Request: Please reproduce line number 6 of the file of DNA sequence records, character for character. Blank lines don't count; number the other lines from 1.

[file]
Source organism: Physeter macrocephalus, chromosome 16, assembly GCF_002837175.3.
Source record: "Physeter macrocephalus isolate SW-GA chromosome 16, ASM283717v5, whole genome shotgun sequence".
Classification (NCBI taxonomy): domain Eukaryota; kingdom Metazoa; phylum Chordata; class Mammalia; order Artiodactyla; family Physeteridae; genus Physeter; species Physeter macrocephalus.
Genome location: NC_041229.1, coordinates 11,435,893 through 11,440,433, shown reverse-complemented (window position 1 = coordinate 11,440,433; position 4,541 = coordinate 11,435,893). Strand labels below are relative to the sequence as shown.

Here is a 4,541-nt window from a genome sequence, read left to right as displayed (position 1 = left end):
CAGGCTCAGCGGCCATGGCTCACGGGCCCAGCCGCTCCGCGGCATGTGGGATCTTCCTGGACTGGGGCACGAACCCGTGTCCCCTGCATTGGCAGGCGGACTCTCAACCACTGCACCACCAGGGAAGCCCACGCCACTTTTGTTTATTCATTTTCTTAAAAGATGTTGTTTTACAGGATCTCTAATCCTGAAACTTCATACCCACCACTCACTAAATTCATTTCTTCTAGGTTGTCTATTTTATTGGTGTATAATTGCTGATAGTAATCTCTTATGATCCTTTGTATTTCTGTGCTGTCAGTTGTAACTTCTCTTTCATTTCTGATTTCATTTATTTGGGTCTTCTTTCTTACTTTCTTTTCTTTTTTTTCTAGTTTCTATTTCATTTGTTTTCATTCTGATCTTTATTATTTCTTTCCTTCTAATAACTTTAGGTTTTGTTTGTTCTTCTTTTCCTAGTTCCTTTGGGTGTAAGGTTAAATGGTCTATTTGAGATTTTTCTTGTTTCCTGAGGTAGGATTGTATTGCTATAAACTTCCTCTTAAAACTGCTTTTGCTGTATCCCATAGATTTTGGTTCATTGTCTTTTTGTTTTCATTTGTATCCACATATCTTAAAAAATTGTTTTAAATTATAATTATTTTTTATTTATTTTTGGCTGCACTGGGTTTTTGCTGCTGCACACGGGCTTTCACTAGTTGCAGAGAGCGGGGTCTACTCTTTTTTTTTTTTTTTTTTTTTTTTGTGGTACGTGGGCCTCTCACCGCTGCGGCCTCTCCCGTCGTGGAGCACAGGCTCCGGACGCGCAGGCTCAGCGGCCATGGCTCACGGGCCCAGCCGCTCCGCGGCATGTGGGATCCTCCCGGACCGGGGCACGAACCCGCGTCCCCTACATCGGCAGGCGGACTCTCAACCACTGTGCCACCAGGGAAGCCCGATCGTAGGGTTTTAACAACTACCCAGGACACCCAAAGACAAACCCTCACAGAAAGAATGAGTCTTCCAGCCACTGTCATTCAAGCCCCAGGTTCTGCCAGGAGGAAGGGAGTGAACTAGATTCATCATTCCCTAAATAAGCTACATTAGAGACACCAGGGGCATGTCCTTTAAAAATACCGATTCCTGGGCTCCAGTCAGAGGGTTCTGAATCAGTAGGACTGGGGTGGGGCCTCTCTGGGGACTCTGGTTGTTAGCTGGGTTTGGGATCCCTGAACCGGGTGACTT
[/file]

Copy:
CAGGCTCAGCGGCCATGGCTCACGGGCCCAGCCGCTCCGCGGCATGTGGGATCTTCCTGGACTGGGGCACGAACCCGTGTCCCCTGCATTGGCAGGCGGACTCTCAACCACTGCACCACCAGGGAAGCCCACGCCACTTTTGTTTATTCATTTTCTTAAAAGATGTTGTTTTACAGGATCTCTAATCCTGAAACTTCATACCCACCACTCACTAAATTCATTTCTTCTAGGTTGTCTATTTTATTGGTGTATAATTGCTGATAGTAATCTCTTATGATCCTTTGTATTTCTGTGCTGTCAGTTGTAACTTCTCTTTCATTTCTGATTTCATTTATTTGGGTCTTCTTTCTTACTTTCTTTTCTTTTTTTTCTAGTTTCTATTTCATTTGTTTTCATTCTGATCTTTATTATTTCTTTCCTTCTAATAACTTTAGGTTTTGTTTGTTCTTCTTTTCCTAGTTCCTTTGGGTGTAAGGTTAAATGGTCTATTTGAGATTTTTCTTGTTTCCTGAGGTAGGATTGTATTGCTATAAACTTCCTCTTAAAACTGCTTTTGCTGTATCCCATAGATTTTGGTTCATTGTCTTTTTGTTTTCATTTGTATCCACATATCTTAAAAAATTGTTTTAAATTATAATTATTTTTTATTTATTTTTGGCTGCACTGGGTTTTTGCTGCTGCACACGGGCTTTCACTAGTTGCAGAGAGCGGGGTCTACTCTTTTTTTTTTTTTTTTTTTTTTTTGTGGTACGTGGGCCTCTCACCGCTGCGGCCTCTCCCGTCGTGGAGCACAGGCTCCGGACGCGCAGGCTCAGCGGCCATGGCTCACGGGCCCAGCCGCTCCGCGGCATGTGGGATCCTCCCGGACCGGGGCACGAACCCGCGTCCCCTACATCGGCAGGCGGACTCTCAACCACTGTGCCACCAGGGAAGCCCGATCGTAGGGTTTTAACAACTACCCAGGACACCCAAAGACAAACCCTCACAGAAAGAATGAGTCTTCCAGCCACTGTCATTCAAGCCCCAGGTTCTGCCAGGAGGAAGGGAGTGAACTAGATTCATCATTCCCTAAATAAGCTACATTAGAGACACCAGGGGCATGTCCTTTAAAAATACCGATTCCTGGGCTCCAGTCAGAGGGTTCTGAATCAGTAGGACTGGGGTGGGGCCTCTCTGGGGACTCTGGTTGTTAGCTGGGTTTGGGATCCCTGAACCGGGTGACTT